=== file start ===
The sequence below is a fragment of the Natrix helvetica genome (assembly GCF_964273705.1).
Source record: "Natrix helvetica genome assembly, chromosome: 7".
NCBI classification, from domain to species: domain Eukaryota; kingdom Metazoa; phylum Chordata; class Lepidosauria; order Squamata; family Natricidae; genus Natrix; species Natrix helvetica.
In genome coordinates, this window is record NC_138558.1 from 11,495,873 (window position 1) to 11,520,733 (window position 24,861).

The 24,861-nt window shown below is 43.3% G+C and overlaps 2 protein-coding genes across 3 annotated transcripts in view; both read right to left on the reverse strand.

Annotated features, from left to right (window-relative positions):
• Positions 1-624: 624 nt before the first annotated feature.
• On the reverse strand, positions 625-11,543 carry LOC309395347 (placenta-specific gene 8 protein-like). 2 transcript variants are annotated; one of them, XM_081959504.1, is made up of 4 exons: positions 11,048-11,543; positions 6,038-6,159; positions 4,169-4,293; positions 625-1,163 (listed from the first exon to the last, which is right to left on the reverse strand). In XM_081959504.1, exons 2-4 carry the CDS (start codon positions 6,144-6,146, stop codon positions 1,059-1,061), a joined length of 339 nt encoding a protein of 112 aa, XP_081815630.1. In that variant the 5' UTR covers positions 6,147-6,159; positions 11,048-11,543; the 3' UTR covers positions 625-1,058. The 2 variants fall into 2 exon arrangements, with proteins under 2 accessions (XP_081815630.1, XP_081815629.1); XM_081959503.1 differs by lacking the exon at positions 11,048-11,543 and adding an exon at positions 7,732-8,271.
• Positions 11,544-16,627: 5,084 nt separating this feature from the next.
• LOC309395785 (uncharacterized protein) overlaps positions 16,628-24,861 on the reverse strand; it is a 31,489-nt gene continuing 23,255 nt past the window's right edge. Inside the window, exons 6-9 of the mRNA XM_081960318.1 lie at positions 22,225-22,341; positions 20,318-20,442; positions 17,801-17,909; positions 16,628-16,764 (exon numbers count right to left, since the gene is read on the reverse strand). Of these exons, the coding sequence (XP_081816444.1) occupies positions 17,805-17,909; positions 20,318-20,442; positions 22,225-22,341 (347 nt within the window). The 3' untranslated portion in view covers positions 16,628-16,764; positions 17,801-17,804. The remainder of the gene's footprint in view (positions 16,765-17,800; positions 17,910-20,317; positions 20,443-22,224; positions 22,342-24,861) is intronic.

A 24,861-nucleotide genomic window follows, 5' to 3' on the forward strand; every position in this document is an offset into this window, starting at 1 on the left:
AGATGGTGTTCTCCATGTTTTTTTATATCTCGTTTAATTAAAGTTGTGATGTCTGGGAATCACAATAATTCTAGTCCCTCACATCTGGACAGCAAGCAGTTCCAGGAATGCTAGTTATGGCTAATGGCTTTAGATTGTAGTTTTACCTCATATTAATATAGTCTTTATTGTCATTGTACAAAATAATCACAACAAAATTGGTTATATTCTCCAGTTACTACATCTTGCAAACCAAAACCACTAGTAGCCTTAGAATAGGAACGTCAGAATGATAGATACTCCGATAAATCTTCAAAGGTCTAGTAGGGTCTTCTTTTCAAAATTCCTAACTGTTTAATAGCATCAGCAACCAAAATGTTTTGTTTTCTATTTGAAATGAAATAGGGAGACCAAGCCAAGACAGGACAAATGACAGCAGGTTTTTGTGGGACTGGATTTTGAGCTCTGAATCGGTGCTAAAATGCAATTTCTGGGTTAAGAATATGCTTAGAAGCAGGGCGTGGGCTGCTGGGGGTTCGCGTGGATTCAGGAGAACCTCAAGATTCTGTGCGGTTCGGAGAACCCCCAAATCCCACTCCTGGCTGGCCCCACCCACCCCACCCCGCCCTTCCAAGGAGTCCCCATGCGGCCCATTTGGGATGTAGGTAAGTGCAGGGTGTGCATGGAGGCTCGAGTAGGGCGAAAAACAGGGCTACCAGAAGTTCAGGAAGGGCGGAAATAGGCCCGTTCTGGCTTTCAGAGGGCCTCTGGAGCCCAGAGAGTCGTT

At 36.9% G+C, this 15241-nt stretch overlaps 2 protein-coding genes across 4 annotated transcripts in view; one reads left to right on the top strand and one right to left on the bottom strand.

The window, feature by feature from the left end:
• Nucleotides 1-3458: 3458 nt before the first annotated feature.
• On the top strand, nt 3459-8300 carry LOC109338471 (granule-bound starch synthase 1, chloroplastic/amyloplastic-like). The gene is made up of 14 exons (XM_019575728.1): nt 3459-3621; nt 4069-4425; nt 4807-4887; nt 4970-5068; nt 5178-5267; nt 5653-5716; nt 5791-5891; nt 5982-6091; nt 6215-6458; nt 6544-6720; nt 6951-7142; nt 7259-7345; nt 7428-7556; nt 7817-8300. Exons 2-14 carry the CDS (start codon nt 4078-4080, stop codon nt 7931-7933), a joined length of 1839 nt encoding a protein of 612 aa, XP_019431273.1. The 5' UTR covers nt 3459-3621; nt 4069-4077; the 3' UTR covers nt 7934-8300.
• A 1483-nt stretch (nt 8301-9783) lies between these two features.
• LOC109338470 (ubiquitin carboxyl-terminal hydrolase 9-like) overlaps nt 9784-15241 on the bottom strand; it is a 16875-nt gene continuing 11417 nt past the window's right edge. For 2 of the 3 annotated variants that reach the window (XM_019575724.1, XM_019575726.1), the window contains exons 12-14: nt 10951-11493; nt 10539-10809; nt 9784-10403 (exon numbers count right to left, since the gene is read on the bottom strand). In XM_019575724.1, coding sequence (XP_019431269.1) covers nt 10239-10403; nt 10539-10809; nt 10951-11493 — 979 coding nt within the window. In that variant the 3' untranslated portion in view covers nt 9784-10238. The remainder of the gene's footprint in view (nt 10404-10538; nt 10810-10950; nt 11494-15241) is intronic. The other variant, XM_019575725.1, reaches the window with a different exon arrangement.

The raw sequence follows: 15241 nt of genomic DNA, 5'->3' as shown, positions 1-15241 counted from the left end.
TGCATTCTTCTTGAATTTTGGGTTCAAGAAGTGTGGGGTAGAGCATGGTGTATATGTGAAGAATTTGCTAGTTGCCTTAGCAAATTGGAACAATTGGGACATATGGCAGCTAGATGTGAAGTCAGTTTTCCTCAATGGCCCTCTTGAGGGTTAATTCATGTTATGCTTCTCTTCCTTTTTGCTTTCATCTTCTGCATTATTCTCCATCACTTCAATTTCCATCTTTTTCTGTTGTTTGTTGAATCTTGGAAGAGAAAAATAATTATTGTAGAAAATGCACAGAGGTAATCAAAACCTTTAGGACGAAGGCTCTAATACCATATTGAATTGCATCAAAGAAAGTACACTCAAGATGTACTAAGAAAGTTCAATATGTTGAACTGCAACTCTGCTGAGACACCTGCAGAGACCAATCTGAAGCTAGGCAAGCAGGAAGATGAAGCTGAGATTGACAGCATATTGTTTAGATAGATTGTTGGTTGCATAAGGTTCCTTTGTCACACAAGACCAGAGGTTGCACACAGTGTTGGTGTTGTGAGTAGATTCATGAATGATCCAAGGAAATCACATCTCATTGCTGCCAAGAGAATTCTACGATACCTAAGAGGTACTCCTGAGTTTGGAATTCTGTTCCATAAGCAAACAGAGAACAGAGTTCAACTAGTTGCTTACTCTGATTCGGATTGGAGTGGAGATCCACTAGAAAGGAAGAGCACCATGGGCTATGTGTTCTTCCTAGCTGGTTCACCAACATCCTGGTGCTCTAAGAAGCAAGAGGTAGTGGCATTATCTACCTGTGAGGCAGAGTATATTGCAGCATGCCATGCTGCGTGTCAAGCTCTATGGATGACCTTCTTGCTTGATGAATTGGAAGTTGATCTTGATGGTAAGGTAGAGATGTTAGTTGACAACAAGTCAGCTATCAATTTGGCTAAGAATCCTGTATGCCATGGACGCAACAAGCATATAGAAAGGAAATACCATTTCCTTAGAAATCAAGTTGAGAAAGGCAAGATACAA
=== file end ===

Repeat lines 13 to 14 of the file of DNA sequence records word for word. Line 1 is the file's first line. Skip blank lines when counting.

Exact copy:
At 36.9% G+C, this 15241-nt stretch overlaps 2 protein-coding genes across 4 annotated transcripts in view; one reads left to right on the top strand and one right to left on the bottom strand.

The window, feature by feature from the left end: